Criminal Justice - Counterterrorism Counterterrorism Essay

Excerpt from Essay :

S. law. Legislation such as many elements of the U.S.A. PATRIOT ACT are problematic because they do not provide adequate controls to ensure that investigative methods and procedures appropriate under some circumstances cannot be used in circumstances where they are inappropriate under U.S. law.

4. What is the FISA Court? Explain how it works. What authorities can it grant law enforcement? How is it different from traditional courts? What concerns exist about expanding the use of FISA?

The Foreign Intelligence and Surveillance Act of 1978 (FISA) was established to regulate the use of surveillance by the executive branch of government in the wake of various unconstitutional investigations conducted by the Nixon administration in connection with monitoring political rivals and government opposition groups. The FISA Act authorized the covert monitoring of information and communication exchanges of entities of foreign governments engaged in espionage and intelligence collection activities in the U.S. pursuant to review by the FISA Court. In 2001, the FISA Act was amended to allow for governmental surveillance of entities not specifically connected to any foreign nation provided those entities were involved in communications or activities posing a grave risk of harm to the U.S. including those associated with international terrorism. The FISA court established a court to review government surveillance must certify applications for the covert interception of or access to information and communications authorized by the president through the attorney general.

The primary concerns about FISA relate to the absence of any warrant application prior to surveillance and the adequacy of limitations and controls to ensure that surveillance mechanism it provides do not exceed their legal scope. Those concerns were illustrated very recently by former National Security Agency (NSA) intelligence analyst Russell Tice who publicly revealed the extent to which the NSA misused authorization for covert surveillance by intercepting telephone records of ordinary Americans. Those misuses also included the deliberate targeting of journalists considered to be hostile to the Bush presidential administration.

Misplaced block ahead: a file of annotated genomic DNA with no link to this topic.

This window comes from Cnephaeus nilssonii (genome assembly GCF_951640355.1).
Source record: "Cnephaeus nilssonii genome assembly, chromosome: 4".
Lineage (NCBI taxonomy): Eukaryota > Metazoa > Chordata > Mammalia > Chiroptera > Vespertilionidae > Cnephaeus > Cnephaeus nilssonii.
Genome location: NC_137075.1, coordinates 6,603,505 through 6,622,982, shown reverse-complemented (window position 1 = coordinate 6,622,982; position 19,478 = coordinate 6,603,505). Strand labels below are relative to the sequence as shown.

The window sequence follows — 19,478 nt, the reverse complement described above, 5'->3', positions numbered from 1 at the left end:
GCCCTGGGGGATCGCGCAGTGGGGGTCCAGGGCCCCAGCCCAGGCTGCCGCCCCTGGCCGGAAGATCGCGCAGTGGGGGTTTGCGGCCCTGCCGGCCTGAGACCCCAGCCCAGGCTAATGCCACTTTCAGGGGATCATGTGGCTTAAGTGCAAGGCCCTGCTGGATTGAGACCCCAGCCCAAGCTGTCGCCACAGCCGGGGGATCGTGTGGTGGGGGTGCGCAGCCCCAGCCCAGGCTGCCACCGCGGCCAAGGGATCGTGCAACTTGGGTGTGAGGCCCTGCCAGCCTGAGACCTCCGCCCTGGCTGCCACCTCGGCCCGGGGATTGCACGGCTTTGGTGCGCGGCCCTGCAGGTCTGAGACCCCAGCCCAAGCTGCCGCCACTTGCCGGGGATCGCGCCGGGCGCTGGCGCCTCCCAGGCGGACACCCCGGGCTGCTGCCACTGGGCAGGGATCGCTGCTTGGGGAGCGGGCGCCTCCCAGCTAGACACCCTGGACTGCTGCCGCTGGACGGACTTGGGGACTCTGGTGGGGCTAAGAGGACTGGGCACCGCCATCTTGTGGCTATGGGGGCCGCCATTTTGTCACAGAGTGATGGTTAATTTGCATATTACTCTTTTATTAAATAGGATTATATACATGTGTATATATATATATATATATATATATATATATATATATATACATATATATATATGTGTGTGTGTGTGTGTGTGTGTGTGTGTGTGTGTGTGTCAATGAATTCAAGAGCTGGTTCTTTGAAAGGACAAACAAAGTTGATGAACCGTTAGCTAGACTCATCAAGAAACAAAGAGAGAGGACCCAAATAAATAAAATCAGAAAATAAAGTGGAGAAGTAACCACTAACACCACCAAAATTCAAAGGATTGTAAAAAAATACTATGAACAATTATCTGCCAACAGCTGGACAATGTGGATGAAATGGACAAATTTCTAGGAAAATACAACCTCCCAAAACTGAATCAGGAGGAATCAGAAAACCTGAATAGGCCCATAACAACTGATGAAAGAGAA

5. How has aviation security changed since 9/11? What were the provisions of the Aviation and Transportation Act? Did this act changed aviation security in a dramatic way? What role does racial or religious profiling play in securing the aviation industry and its consumers? What role should it play?

After the terrorist attacks of September 11th, the Aviation and Transportation Security Act federalized airport security and established the Transportation Security Agency (TSA) within the Department of Transportation. Since then, the TSA has been absorbed by the newly created Department of Homeland Security administrated by the Director of Homeland Security, a newly created cabinet position. The most immediate and widespread changes imposed by the Act included the hiring of approximately 60,000 federal security screeners at all domestic airports, enhanced screening procedures and rules for flying, the addition of explosive detection and X-ray machines to screen all passenger cargo baggage, and the physical reinforcement of all cockpit doors. The Federal Air Martial (FAM) program was also expanded dramatically from an agency employing approximately one dozen FAMs to one that now employs more than one thousand but whose exact numbers are classified.

Racial profiling is currently strictly prohibited under U.S. law, but there may be very good arguments to make certain exception in connection with international terrorism. Whereas the current threat from Islamic radicals does not justify persecution of any individual or the suspension of their civil rights in general, in the case of airport security screening, constitutional protections severely compromise terrorist prevention efforts. Consider, for example, the situation where white supremacists such as the Ku Klux Klan (KKK) or black militant followers of the Black Panther movement of the 1960s were the primary terrorist threat against domestic airports. In that case, counterterrorism efforts directed exclusively at screening black individuals or white individuals (respectively) would be logically justified rather than examples of unconstitutional persecution. In the era of militant Islamic terrorism against the West, focusing counterterrorism efforts of Islamic individuals may make more sense than imposing standards of randomness that undermine national security efforts.

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